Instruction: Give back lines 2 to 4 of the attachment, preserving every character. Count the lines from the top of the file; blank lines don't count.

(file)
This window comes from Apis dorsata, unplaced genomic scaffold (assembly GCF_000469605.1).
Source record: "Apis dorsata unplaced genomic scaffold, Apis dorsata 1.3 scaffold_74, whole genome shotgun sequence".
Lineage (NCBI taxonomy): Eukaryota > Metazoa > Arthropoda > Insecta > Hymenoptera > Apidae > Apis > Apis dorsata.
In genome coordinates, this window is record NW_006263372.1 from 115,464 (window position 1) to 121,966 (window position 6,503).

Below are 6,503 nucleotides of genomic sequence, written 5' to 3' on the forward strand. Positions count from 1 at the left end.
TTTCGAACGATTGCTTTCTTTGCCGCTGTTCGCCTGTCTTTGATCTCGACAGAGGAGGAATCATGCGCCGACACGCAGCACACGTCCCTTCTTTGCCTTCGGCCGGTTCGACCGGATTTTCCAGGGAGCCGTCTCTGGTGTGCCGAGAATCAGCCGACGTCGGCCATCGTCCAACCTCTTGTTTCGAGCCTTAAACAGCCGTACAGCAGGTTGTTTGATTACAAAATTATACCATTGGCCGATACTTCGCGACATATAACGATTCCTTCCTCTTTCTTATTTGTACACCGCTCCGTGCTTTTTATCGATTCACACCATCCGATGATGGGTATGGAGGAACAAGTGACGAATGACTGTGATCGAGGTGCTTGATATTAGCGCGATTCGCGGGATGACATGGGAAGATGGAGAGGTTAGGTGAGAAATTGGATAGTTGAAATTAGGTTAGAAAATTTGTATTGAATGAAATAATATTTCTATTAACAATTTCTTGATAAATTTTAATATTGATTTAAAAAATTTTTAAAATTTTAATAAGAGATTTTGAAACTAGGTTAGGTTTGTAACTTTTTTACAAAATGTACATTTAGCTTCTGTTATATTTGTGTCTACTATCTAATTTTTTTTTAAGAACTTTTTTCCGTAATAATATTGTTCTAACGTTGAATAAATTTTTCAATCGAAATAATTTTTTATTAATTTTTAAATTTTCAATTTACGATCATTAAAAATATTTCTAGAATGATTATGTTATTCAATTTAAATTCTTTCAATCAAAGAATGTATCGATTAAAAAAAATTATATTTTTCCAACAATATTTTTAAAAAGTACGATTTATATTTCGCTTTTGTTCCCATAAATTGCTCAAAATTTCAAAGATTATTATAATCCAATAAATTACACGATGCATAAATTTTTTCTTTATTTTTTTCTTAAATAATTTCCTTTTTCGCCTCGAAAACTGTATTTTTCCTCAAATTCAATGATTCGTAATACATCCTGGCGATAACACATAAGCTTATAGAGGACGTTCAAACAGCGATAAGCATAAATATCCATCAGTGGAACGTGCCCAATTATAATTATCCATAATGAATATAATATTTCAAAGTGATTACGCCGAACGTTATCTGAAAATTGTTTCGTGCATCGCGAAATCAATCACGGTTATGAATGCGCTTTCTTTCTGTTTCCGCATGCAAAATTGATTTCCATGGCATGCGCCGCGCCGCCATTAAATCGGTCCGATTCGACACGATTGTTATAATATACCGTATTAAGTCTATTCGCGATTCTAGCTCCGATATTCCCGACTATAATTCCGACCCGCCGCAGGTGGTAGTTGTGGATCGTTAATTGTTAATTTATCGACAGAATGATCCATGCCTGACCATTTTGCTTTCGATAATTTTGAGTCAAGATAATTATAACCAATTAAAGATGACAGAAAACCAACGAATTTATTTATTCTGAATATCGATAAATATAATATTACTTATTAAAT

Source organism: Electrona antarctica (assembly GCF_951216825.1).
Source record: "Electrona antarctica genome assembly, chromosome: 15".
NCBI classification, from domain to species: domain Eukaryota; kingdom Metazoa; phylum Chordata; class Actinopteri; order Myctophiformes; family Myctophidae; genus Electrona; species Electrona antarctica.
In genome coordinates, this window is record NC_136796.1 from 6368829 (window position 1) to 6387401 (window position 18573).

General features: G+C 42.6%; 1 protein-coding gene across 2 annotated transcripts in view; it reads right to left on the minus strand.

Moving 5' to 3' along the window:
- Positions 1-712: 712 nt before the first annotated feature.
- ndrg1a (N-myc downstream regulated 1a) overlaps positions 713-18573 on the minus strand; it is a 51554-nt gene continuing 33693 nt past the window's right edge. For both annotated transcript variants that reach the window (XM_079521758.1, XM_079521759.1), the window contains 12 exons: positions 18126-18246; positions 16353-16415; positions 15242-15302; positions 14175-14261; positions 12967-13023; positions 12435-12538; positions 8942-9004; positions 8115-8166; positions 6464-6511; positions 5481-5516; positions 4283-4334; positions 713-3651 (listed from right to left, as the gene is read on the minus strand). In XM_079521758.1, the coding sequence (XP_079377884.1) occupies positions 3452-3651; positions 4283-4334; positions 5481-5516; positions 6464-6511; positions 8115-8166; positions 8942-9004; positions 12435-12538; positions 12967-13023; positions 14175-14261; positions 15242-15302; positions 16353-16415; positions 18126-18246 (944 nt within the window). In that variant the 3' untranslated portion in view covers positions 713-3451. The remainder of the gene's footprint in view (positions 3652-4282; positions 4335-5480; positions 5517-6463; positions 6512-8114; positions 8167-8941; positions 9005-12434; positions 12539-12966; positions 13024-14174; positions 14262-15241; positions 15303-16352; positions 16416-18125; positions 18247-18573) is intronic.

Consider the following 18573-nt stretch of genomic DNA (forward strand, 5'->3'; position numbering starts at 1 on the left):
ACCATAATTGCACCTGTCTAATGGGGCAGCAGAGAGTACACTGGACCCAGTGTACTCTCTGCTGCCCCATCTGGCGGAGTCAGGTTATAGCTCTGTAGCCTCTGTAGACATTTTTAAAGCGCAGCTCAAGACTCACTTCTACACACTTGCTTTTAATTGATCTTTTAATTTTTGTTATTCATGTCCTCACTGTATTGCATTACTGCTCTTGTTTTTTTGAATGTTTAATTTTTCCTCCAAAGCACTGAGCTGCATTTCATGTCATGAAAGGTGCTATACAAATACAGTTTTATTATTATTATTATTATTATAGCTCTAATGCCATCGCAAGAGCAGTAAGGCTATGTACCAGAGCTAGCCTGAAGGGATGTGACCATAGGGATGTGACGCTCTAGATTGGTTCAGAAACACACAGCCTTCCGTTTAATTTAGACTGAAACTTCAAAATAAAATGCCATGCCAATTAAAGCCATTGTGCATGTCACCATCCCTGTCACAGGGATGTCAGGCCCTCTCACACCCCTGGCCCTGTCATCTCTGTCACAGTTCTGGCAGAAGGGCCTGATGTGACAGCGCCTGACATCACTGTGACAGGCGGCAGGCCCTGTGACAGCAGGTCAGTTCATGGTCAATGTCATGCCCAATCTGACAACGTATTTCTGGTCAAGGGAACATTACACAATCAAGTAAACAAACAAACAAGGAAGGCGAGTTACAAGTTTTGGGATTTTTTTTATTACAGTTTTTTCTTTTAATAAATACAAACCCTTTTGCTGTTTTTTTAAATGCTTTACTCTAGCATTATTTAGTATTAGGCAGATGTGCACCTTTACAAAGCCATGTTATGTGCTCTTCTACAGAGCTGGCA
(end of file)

Source record: "Apis dorsata unplaced genomic scaffold, Apis dorsata 1.3 scaffold_74, whole genome shotgun sequence".
Lineage (NCBI taxonomy): Eukaryota > Metazoa > Arthropoda > Insecta > Hymenoptera > Apidae > Apis > Apis dorsata.
In genome coordinates, this window is record NW_006263372.1 from 115,464 (window position 1) to 121,966 (window position 6,503).